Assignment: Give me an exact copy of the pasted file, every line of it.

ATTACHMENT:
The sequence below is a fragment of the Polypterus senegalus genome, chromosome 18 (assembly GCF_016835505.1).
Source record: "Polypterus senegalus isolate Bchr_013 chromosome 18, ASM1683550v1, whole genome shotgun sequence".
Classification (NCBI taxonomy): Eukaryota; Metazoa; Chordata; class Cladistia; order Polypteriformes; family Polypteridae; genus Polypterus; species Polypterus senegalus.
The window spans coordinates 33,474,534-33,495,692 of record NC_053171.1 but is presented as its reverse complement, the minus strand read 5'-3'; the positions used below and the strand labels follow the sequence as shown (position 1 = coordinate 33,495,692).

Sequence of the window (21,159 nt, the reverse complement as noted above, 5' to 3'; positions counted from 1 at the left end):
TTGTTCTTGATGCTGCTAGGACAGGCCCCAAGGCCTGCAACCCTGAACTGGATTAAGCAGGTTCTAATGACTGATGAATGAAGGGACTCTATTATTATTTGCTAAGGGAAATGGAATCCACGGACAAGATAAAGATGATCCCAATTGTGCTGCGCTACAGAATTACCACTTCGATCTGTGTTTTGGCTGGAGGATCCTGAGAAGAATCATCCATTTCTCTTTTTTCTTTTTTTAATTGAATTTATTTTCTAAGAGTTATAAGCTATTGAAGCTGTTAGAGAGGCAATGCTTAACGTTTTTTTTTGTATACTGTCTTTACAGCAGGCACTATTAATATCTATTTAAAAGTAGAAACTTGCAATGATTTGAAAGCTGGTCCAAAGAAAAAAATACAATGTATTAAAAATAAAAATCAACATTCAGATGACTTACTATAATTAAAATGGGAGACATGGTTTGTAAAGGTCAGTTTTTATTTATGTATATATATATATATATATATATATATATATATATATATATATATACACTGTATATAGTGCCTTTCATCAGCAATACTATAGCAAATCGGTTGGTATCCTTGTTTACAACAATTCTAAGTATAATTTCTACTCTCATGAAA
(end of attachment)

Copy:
The sequence below is a fragment of the Polypterus senegalus genome, chromosome 18 (assembly GCF_016835505.1).
Source record: "Polypterus senegalus isolate Bchr_013 chromosome 18, ASM1683550v1, whole genome shotgun sequence".
Classification (NCBI taxonomy): Eukaryota; Metazoa; Chordata; class Cladistia; order Polypteriformes; family Polypteridae; genus Polypterus; species Polypterus senegalus.
The window spans coordinates 33,474,534-33,495,692 of record NC_053171.1 but is presented as its reverse complement, the minus strand read 5'-3'; the positions used below and the strand labels follow the sequence as shown (position 1 = coordinate 33,495,692).

Sequence of the window (21,159 nt, the reverse complement as noted above, 5' to 3'; positions counted from 1 at the left end):
TTGTTCTTGATGCTGCTAGGACAGGCCCCAAGGCCTGCAACCCTGAACTGGATTAAGCAGGTTCTAATGACTGATGAATGAAGGGACTCTATTATTATTTGCTAAGGGAAATGGAATCCACGGACAAGATAAAGATGATCCCAATTGTGCTGCGCTACAGAATTACCACTTCGATCTGTGTTTTGGCTGGAGGATCCTGAGAAGAATCATCCATTTCTCTTTTTTCTTTTTTTAATTGAATTTATTTTCTAAGAGTTATAAGCTATTGAAGCTGTTAGAGAGGCAATGCTTAACGTTTTTTTTTGTATACTGTCTTTACAGCAGGCACTATTAATATCTATTTAAAAGTAGAAACTTGCAATGATTTGAAAGCTGGTCCAAAGAAAAAAATACAATGTATTAAAAATAAAAATCAACATTCAGATGACTTACTATAATTAAAATGGGAGACATGGTTTGTAAAGGTCAGTTTTTATTTATGTATATATATATATATATATATATATATATATATATATATATATATACACTGTATATAGTGCCTTTCATCAGCAATACTATAGCAAATCGGTTGGTATCCTTGTTTACAACAATTCTAAGTATAATTTCTACTCTCATGAAA